Developing Film by Post in Australia (Best Labs + Tips)
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Australia has some of the best film photo labs of anywhere in the world. If you live in one of the big cities (Melbourne in particular), you’ll have plenty of places to choose from.
These days, it hardly matters where you live, though – developing film by post has become the norm and just about every lab in business offers the service.
Without any geographical restrictions, it’s easier than ever to find your dream photo lab.
This shift towards developing by post also adds some accountability – if labs aren’t doing good work, there’s nothing stopping customers from going somewhere else. And now, they can easily use a lab on the other side of the country.
Whether you’re brand new to film photography, or dissatisfied with your local photo lab, we have all of the info to help you safely develop your films by post.
We’ve gathered a list of the best labs for film developing in Australia, as well as some tips and FAQs to ensure the process go smoothly.
- Best Places to Develop Film by Post
- Tips and FAQ for Developing Film by Post
Best Places to Develop Film by Post in Australia
After logging info for labs all across Australia, these are the spots that stood out the most.
We feel confident that you’ll find a new lab that fit your needs – the hardest part might be deciding which spot to use!
Here are the our 9 favorite places for developing film by post in Australia, listed in alphabetical order.
This Melbourne photo labs name could be taken as somewhat of a mission statement – spots like Film Never Die are definitely helping keep the medium alive and well.
FND can develop 35mm and medium format film in any chemistry. C-41 colour and black and white are processed in-house, E-6 is outsourced.
While they only offer one size of scans, they are consistent with most other labs’ hi-res option. Compared to some of the other labs on the list, they offer relatively cheap online film developing in Australia.
In 2013, a group of dedicated Melbourne film photographers got together to open Hillvale Photo. A decade later, they’re one of the best places for developing film by post.
Hillvale processes any type of 35mm or medium format film – C-41 colour, black and white, or E-6 color reversal. Slide film and push colour processing are both outsourced.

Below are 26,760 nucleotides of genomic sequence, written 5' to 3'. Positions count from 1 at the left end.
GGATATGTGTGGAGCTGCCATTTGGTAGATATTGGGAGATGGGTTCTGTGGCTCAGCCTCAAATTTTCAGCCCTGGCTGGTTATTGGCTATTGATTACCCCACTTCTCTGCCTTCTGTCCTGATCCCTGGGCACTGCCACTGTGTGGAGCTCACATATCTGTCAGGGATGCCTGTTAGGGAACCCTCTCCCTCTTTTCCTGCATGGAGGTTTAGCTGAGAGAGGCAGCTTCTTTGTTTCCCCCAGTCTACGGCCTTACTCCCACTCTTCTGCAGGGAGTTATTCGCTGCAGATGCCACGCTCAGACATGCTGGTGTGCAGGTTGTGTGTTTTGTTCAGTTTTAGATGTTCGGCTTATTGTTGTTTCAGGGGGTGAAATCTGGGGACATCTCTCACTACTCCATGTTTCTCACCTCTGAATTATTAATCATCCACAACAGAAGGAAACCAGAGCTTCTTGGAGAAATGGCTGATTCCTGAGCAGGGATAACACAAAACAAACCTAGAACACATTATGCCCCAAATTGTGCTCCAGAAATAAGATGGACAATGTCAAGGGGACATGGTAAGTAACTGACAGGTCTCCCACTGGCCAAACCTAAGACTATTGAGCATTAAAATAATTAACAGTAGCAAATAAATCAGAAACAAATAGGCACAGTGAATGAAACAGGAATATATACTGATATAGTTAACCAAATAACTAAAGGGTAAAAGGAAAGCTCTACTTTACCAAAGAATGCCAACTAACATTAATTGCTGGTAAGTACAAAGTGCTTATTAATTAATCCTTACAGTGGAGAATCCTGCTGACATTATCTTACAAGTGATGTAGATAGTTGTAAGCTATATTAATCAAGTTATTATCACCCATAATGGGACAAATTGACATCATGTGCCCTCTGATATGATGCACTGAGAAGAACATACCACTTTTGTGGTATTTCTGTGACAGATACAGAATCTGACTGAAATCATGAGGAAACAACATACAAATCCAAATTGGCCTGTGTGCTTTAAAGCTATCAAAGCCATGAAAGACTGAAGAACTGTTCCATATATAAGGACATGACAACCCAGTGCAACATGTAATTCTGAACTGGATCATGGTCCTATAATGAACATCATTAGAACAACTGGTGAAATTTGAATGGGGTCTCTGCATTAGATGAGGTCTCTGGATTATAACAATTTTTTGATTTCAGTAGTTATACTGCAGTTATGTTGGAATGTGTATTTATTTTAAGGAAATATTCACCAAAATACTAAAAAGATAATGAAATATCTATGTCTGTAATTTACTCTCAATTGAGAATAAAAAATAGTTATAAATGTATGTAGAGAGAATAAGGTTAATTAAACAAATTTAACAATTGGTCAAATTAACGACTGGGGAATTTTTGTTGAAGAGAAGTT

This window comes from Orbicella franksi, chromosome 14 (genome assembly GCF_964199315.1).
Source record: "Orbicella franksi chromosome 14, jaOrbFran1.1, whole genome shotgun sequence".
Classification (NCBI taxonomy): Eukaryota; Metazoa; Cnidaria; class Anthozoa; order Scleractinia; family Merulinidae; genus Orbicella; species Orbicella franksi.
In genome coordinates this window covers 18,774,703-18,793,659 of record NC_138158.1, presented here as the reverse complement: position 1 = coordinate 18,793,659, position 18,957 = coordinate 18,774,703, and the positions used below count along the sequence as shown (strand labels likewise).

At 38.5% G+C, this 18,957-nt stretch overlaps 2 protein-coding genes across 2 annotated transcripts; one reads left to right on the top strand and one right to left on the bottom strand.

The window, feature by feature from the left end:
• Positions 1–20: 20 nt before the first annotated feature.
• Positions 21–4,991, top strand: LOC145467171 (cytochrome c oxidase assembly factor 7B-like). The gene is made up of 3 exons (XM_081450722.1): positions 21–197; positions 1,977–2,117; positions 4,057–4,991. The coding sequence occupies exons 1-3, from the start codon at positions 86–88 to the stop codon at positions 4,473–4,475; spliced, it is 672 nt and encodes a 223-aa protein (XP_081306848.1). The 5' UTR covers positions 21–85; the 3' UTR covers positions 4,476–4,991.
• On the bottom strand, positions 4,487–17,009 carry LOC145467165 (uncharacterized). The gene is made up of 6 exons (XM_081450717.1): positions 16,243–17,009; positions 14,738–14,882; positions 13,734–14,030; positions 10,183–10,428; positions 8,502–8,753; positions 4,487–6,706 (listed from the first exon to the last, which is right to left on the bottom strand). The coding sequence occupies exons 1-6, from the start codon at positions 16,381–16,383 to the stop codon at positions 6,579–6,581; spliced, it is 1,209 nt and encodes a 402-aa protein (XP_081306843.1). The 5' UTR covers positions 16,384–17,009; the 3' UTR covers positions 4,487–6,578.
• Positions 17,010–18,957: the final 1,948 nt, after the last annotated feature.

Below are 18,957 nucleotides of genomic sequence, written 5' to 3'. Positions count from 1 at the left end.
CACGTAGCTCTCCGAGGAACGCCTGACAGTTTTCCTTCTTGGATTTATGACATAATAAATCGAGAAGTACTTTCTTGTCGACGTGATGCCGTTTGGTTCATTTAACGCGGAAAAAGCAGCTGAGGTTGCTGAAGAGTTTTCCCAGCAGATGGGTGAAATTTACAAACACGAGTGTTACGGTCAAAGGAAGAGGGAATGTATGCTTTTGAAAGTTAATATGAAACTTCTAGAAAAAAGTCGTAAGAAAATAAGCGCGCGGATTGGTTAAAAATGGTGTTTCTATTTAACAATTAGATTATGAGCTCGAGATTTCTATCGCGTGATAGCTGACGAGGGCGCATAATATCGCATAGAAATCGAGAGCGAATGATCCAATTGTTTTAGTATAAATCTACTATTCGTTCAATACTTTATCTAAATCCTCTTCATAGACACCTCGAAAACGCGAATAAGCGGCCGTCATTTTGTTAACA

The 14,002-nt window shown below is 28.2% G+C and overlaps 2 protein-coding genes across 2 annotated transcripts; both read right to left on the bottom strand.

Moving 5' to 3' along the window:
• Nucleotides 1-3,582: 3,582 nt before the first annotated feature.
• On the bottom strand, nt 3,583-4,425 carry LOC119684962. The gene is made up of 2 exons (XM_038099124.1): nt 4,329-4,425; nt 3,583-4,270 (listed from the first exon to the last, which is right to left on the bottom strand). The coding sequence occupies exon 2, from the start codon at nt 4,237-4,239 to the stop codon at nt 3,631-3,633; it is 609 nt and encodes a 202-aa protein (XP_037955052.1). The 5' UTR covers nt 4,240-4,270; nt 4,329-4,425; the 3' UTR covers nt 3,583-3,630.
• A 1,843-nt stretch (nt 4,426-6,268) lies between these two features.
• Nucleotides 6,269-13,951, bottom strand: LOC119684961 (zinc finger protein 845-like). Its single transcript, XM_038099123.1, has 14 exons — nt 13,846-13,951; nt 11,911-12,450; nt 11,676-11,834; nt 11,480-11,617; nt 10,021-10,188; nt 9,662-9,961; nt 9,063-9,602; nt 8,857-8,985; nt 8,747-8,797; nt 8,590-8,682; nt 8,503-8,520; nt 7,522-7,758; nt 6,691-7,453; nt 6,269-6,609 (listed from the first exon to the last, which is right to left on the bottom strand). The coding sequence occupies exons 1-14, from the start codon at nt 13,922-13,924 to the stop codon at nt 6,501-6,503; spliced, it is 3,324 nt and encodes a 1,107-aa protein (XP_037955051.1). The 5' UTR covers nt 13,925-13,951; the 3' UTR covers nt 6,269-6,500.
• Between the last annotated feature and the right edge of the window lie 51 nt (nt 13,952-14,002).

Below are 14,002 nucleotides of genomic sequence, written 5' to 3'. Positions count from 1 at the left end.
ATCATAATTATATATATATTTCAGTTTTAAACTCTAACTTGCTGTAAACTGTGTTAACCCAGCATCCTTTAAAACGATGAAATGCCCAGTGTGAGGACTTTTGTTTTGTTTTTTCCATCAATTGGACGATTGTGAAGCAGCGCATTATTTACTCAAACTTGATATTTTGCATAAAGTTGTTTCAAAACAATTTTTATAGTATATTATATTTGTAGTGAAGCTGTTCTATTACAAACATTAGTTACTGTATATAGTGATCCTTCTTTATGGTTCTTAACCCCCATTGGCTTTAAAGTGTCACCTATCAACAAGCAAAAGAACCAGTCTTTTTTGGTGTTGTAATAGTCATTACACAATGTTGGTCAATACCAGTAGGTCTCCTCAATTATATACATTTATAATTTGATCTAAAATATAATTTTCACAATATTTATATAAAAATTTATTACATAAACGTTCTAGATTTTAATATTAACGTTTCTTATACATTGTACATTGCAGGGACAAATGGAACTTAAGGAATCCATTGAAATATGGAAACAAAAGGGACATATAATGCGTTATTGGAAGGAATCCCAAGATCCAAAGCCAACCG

There are two sizes of scans available and you can select which scanner is used for your order.
If you like to shoot slide film, you may be interested in Ikigai Camera – one of the few labs in Australia that offers in-house E-6 processing.
Of course, they also accept the more common chemistries – C-41 colour as well as black and white. Ikigai can develop disposable cameras, 35mm, and 120 film.
If you’re getting scans with developing, you can choose between standard and high resolution files completed on your choice of scanner.
Ikigai prides themselves on a high level of attention to detail for every order – each photo is reviewed and properly rotated before you receive the files.
In the last few years, we’ve seen ECN-2 cinema film gain popularity among analogue photographers. If you’ve been interested in trying this type of film, Lab West is worth checking out.
This Perth photo lab accepts the most common types and sizes of film – 35mm, medium, and 4×5 film are all processed in-house. Lab West can develop ECN-2 film, as well as C-41 colour and black and white.
All scanning options are high-resolution, with the options for JPEGs, TIFFs, or even “mammoth” sized scans, suitable for large-scale printing.
A few other noteworthy options include digital contact sheets, full-frame scans (including the sprockets), and the option to utilize the black and white developer of your choice.
After the closure of the beloved photolab, Shibui Film, a new spot called Lazarus Lab has opened on the Gold Coast.
You’ll be able to post your disposable cameras, 35mm, or medium format film. Lazarus develops both C-41 colour and black and white.
Scans are available in two sizes with the option for TIFF files. If you’re patient enough, you can receive a discount for developing 10+ rolls in one order.
Another new kid on the block, Silver Halide Studios is a great place for developing film by post in Australia (or in person if you’re located in Perth).
Film photography is the name of the game at this lab – services are focused on analogue photography, nothing more, nothing less.
Silver Halide Studios can develop disposable cameras, 35mm, or 120 film. All chemistries are processed in-house; C-41 colour, black and white, and even E-6 slide film.
You can choose between two high resolution scans (JPEG or TIFF files) and rush processing is available if you need your photos back ASAP.
Based on the name alone, you’ve probably got a good idea what you’ll find at Walkens House of Film.
Whether you’re visiting the Melbourne store in person, or posting your film, you can develop 35mm and medium format film if it’s C-41 colour process or black and white.
Two sizes of scans are available, as well as full-frame scans, which have becoming more popular recently.
Walkens also stocks a great selection of fresh film stocks, photo books, zines, and other accessories like camera straps and bags.
Work In Process is another great option if you’re interested in developing your film via post. Of course, you can also drop off in person if you find yourself in Melbourne.
WIP accepts both black and white and C-41 colour film – they can develop disposable cameras or film if it’s 35mm, medium, or large format.
You can order standard or high resolution scans with developing. If you’re ever in need of the best quality you can find, WIP also offers scans on their top of the line Imacon Flextight scanner.
While they might not be local to you, Your Local Film Lab offers online film developing for anyone in Australia.
You’ll be able to post your films for developing if they are 35mm or 120 medium format. C-41 colour and B&W are both accepted.